An energy drink, although it contains quercetin, is mostly flavored water, or "food with calories," according to the FDA. And add caffeine, which is typically the ingredient that gives you the boost of energy. (Granted, FRS drinks have less caffeine than other popular energy drinks, but a cup of coffee may produce the same effect, and it's a lot less expensive.)
According to Mintel, a market research company, consumers are increasingly skeptical about energy drinks, and they aren't buying into marketing schemes such as the FRS offer of a "free trial." This marketing ploy means that you get some product delivered to your door, but then you have 14 days to contact the FRS company to cancel an ongoing product-buying cycle. A number of customers are ranting and raving online after they have been automatically charged about $65 for a shipment of FRS products. The energy drink marketing industry has to come up with these so-called free trials and other gimmicks simply to stay in business.
As for healthy benefits, you'd have to be quite gullible to believe that FRS healthy energy drinks can replace an apple or a handful of grapes, which also contains fiber—a vital dietary ingredient lacking in energy drinks. "There is a significant market right now for drinks offering a boost of energy," said Lynn Dornblaser, Mintel global new products expert. "Although consumers say they try to eat and drink better, it appears that energy drinks are not a category in which that happens, as they continue to choose options that contain sugar, caffeine and taurine, all of which can have negative effects if consumed in excess."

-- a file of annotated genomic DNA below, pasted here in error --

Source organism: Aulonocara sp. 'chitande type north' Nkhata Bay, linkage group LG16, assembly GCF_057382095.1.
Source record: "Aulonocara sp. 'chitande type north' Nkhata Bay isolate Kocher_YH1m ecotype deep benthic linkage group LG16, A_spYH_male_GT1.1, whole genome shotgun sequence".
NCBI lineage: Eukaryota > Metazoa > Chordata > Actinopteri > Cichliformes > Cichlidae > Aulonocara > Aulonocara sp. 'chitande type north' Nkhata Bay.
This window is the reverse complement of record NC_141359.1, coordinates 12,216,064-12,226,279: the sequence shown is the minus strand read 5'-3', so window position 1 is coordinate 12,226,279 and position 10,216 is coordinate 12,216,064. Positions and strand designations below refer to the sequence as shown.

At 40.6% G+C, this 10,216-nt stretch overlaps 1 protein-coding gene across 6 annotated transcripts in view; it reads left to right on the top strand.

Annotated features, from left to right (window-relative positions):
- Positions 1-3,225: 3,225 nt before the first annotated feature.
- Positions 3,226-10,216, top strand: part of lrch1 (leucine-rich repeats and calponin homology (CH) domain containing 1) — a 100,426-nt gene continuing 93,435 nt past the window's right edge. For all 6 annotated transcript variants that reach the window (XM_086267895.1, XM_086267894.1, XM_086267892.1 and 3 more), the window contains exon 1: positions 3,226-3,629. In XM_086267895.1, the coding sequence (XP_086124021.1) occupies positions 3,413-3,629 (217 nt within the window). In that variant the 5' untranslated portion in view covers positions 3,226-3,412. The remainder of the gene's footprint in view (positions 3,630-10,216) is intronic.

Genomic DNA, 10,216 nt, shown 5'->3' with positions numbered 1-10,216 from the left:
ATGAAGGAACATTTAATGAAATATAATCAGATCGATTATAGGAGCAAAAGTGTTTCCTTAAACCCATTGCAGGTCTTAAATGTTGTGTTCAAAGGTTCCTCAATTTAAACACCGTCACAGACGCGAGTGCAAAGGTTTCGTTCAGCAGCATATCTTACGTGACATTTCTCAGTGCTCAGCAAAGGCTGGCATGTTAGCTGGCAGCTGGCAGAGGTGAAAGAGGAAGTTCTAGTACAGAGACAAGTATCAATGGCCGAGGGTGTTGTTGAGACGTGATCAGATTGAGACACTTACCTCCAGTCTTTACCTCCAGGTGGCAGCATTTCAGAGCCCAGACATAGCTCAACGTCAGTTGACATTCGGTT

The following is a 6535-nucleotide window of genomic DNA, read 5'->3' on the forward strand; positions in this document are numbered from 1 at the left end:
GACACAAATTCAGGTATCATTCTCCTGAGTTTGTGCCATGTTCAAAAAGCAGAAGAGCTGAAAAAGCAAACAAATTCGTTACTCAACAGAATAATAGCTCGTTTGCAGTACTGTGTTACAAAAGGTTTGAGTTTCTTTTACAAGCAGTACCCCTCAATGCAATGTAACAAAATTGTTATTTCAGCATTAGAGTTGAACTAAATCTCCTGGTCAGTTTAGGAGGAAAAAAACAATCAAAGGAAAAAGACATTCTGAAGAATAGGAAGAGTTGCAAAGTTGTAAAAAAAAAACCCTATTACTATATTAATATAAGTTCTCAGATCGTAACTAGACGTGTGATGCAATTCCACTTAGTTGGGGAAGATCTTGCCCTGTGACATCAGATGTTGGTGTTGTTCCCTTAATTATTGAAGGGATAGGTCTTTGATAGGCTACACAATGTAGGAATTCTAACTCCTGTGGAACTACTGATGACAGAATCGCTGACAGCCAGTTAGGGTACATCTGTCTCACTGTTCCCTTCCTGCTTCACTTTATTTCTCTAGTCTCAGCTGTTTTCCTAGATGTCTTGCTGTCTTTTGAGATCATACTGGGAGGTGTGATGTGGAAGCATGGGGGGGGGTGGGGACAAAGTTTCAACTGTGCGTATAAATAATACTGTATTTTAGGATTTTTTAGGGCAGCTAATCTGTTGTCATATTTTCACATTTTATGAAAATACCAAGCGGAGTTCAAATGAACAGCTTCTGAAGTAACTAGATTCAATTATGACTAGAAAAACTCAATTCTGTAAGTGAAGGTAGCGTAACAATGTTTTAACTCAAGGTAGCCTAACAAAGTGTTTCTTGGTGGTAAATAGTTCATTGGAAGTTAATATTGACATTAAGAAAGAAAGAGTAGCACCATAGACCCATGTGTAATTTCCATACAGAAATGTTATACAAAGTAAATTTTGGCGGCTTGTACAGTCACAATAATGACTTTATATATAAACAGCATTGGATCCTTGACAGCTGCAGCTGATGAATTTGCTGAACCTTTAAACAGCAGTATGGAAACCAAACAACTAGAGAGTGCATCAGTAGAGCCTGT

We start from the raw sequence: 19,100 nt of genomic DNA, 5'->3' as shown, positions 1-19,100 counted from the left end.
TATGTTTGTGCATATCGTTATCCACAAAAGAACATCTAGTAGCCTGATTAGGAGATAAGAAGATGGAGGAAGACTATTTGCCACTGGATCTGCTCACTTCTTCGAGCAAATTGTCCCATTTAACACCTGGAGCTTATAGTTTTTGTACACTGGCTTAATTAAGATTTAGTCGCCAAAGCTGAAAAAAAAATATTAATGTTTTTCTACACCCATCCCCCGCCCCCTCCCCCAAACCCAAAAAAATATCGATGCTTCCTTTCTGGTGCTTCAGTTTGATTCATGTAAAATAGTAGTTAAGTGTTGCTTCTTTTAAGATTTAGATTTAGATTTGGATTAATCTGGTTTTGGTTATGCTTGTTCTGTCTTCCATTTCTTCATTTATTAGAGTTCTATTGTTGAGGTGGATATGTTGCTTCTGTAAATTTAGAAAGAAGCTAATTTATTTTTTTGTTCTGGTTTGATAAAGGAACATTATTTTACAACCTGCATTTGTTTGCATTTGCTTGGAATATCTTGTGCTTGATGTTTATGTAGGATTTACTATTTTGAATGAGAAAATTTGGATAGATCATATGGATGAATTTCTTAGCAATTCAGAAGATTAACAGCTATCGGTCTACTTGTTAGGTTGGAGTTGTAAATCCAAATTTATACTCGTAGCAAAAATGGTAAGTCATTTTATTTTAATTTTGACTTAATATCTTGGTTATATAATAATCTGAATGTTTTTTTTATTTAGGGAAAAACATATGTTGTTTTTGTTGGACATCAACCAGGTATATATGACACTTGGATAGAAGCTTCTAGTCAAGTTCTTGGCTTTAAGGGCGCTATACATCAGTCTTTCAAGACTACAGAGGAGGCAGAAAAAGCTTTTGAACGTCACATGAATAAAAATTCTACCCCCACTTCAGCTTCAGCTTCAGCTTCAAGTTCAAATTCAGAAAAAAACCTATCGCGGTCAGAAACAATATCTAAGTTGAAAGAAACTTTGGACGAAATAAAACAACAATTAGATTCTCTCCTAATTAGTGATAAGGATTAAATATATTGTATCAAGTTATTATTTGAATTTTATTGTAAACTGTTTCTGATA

Concerns over product safety, lack of universal appeal and a fragile economy, combined with worries about consuming too much sugar or caffeine, have caused sales to decline. Mintel has found that the majority of adult consumers are not interested in energy drinks—so FRS mainly targets the athletic, young and male demographic.
Mintel found that some 74 percent of adults aged 18 plus do not consume energy drinks, or "energy shots." More notable, 69 percent of these non-users report that they are not interested in trying energy drinks or shots. Based on these findings, it would seem that 51 percent of all adults aged 18 plus are not likely to drink energy drinks or energy shots.
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Currently, food supplements lack regulation and companies such as FRS are banking on that. At the same time, there is limited evidence to suggest that consumption of energy drinks can improve physical and mental performance. Some improvement has been noted, however it is not known whether it is due to caffeine, other herbal ingredients or as a result of the combination of the ingredients found in the beverage.
So why bother? As for convenience, everyone has time to eat an apple. And at approximately one-tenth of the cost.